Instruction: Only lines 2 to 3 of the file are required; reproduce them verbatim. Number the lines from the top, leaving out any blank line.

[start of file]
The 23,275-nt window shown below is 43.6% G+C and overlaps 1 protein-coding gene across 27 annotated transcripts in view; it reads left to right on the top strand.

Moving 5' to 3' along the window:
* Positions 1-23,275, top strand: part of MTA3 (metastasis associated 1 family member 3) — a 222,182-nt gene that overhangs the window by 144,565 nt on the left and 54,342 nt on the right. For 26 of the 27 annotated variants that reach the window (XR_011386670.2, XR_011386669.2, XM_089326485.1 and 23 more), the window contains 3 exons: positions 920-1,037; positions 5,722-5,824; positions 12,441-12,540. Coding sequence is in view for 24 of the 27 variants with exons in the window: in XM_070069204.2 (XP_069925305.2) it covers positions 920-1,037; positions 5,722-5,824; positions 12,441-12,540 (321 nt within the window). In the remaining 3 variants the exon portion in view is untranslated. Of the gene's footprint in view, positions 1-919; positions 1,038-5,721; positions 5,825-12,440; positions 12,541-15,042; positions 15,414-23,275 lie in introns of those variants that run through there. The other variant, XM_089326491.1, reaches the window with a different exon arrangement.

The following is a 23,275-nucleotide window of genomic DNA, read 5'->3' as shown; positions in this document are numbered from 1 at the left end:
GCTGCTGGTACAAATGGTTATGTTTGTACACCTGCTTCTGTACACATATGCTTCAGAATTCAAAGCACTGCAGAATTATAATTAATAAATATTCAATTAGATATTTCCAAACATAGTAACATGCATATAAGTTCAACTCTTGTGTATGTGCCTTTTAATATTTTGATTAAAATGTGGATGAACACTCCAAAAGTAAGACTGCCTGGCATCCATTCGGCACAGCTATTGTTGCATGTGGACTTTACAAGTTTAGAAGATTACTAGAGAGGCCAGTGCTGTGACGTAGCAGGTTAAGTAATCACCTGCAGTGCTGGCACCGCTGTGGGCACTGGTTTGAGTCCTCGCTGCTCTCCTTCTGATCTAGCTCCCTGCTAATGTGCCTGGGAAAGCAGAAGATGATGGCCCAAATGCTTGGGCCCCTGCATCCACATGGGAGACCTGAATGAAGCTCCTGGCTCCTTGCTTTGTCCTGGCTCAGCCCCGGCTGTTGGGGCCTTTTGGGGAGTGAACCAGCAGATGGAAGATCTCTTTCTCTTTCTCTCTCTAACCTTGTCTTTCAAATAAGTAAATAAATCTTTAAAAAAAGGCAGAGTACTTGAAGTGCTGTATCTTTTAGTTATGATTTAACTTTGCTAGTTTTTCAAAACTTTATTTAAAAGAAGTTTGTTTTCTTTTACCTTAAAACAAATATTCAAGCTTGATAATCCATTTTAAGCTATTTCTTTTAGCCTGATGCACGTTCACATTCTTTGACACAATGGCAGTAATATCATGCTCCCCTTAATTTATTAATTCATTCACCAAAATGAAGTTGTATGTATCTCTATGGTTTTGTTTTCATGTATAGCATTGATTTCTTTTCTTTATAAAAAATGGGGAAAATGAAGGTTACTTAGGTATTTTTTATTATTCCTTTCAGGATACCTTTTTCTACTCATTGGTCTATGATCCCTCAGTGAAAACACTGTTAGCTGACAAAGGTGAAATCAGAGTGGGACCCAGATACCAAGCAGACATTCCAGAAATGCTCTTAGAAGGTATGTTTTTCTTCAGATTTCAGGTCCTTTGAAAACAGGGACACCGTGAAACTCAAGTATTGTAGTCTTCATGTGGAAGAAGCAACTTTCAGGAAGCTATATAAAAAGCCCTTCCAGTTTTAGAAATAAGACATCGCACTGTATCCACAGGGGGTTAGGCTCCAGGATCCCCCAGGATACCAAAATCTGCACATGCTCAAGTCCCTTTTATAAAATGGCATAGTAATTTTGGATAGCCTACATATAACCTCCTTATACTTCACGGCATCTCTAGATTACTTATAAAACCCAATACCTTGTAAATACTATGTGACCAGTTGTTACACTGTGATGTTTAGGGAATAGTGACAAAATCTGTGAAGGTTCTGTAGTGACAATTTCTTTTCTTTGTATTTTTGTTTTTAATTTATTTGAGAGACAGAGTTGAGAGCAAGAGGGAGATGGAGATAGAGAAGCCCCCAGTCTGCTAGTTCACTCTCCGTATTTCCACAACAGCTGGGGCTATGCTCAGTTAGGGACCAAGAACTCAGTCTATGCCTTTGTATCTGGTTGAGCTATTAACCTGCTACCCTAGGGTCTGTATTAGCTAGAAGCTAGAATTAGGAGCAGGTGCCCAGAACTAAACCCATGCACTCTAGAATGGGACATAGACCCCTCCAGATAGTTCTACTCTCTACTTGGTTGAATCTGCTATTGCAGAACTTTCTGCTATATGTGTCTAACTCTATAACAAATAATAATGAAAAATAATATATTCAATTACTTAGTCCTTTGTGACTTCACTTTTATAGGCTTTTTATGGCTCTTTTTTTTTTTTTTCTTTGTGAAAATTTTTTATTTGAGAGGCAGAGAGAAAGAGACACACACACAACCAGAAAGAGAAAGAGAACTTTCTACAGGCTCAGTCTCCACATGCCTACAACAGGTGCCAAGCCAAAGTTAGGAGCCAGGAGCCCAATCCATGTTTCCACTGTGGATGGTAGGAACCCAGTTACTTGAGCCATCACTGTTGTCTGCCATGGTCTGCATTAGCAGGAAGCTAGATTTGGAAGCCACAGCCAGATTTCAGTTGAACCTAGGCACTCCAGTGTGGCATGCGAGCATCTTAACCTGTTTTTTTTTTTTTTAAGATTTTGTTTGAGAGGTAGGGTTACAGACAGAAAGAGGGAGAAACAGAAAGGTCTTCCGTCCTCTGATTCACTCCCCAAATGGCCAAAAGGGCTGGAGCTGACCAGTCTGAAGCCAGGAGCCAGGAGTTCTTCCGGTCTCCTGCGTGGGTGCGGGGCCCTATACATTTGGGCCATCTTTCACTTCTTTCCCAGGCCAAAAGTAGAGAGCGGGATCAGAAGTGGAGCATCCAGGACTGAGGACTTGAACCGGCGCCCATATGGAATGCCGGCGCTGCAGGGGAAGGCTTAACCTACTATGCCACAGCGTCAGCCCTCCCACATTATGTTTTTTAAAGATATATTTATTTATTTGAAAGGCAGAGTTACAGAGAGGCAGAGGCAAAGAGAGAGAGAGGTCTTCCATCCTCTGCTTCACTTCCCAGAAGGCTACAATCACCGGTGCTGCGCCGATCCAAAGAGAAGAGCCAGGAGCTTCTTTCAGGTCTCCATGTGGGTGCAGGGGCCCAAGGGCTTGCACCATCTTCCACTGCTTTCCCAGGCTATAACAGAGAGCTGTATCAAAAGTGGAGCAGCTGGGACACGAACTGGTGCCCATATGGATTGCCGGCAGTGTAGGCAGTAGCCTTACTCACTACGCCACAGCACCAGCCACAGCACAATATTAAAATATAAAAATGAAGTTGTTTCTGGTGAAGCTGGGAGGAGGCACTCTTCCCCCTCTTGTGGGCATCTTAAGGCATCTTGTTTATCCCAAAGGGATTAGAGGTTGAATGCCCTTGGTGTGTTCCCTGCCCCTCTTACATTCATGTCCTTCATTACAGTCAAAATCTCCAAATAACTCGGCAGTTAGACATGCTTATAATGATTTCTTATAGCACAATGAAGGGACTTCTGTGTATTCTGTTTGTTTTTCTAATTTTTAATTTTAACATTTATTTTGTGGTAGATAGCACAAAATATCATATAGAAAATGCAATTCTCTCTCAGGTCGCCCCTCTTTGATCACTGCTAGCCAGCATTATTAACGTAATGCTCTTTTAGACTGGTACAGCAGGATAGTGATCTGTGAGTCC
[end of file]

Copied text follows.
Moving 5' to 3' along the window:
* Positions 1-23,275, top strand: part of MTA3 (metastasis associated 1 family member 3) — a 222,182-nt gene that overhangs the window by 144,565 nt on the left and 54,342 nt on the right. For 26 of the 27 annotated variants that reach the window (XR_011386670.2, XR_011386669.2, XM_089326485.1 and 23 more), the window contains 3 exons: positions 920-1,037; positions 5,722-5,824; positions 12,441-12,540. Coding sequence is in view for 24 of the 27 variants with exons in the window: in XM_070069204.2 (XP_069925305.2) it covers positions 920-1,037; positions 5,722-5,824; positions 12,441-12,540 (321 nt within the window). In the remaining 3 variants the exon portion in view is untranslated. Of the gene's footprint in view, positions 1-919; positions 1,038-5,721; positions 5,825-12,440; positions 12,541-15,042; positions 15,414-23,275 lie in introns of those variants that run through there. The other variant, XM_089326491.1, reaches the window with a different exon arrangement.